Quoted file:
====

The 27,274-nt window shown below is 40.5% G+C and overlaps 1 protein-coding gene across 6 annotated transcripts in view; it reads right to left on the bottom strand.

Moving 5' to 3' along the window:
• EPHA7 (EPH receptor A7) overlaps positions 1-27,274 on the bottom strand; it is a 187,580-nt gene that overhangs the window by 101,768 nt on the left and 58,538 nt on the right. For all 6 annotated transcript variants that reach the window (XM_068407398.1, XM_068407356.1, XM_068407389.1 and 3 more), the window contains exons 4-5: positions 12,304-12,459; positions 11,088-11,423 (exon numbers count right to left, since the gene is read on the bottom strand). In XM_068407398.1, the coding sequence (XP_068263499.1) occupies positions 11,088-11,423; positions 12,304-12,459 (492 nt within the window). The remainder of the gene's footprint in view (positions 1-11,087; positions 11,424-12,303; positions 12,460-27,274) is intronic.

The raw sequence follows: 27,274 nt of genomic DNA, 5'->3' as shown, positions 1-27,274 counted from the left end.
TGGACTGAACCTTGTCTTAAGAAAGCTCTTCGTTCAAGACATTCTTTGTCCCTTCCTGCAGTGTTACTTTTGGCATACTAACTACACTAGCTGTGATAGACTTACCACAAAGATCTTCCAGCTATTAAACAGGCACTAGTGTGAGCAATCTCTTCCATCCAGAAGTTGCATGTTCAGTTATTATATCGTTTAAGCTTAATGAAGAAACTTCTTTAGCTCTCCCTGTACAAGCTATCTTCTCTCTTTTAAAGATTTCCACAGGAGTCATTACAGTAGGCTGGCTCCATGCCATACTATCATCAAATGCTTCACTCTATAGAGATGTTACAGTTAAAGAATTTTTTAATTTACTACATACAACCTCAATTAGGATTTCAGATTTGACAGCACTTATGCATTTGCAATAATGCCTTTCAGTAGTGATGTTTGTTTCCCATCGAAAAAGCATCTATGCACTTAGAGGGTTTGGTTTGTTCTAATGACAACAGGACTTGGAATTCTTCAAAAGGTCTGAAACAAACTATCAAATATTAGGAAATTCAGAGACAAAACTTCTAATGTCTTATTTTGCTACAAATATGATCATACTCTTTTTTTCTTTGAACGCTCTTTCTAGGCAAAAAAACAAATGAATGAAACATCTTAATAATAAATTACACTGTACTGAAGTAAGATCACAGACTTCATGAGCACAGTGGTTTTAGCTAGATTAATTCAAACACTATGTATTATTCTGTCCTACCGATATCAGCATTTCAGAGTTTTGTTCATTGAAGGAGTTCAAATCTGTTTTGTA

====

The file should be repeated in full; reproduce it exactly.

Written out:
The 27,274-nt window shown below is 40.5% G+C and overlaps 1 protein-coding gene across 6 annotated transcripts in view; it reads right to left on the bottom strand.

Moving 5' to 3' along the window:
• EPHA7 (EPH receptor A7) overlaps positions 1-27,274 on the bottom strand; it is a 187,580-nt gene that overhangs the window by 101,768 nt on the left and 58,538 nt on the right. For all 6 annotated transcript variants that reach the window (XM_068407398.1, XM_068407356.1, XM_068407389.1 and 3 more), the window contains exons 4-5: positions 12,304-12,459; positions 11,088-11,423 (exon numbers count right to left, since the gene is read on the bottom strand). In XM_068407398.1, the coding sequence (XP_068263499.1) occupies positions 11,088-11,423; positions 12,304-12,459 (492 nt within the window). The remainder of the gene's footprint in view (positions 1-11,087; positions 11,424-12,303; positions 12,460-27,274) is intronic.

The raw sequence follows: 27,274 nt of genomic DNA, 5'->3' as shown, positions 1-27,274 counted from the left end.
TGGACTGAACCTTGTCTTAAGAAAGCTCTTCGTTCAAGACATTCTTTGTCCCTTCCTGCAGTGTTACTTTTGGCATACTAACTACACTAGCTGTGATAGACTTACCACAAAGATCTTCCAGCTATTAAACAGGCACTAGTGTGAGCAATCTCTTCCATCCAGAAGTTGCATGTTCAGTTATTATATCGTTTAAGCTTAATGAAGAAACTTCTTTAGCTCTCCCTGTACAAGCTATCTTCTCTCTTTTAAAGATTTCCACAGGAGTCATTACAGTAGGCTGGCTCCATGCCATACTATCATCAAATGCTTCACTCTATAGAGATGTTACAGTTAAAGAATTTTTTAATTTACTACATACAACCTCAATTAGGATTTCAGATTTGACAGCACTTATGCATTTGCAATAATGCCTTTCAGTAGTGATGTTTGTTTCCCATCGAAAAAGCATCTATGCACTTAGAGGGTTTGGTTTGTTCTAATGACAACAGGACTTGGAATTCTTCAAAAGGTCTGAAACAAACTATCAAATATTAGGAAATTCAGAGACAAAACTTCTAATGTCTTATTTTGCTACAAATATGATCATACTCTTTTTTTCTTTGAACGCTCTTTCTAGGCAAAAAAACAAATGAATGAAACATCTTAATAATAAATTACACTGTACTGAAGTAAGATCACAGACTTCATGAGCACAGTGGTTTTAGCTAGATTAATTCAAACACTATGTATTATTCTGTCCTACCGATATCAGCATTTCAGAGTTTTGTTCATTGAAGGAGTTCAAATCTGTTTTGTA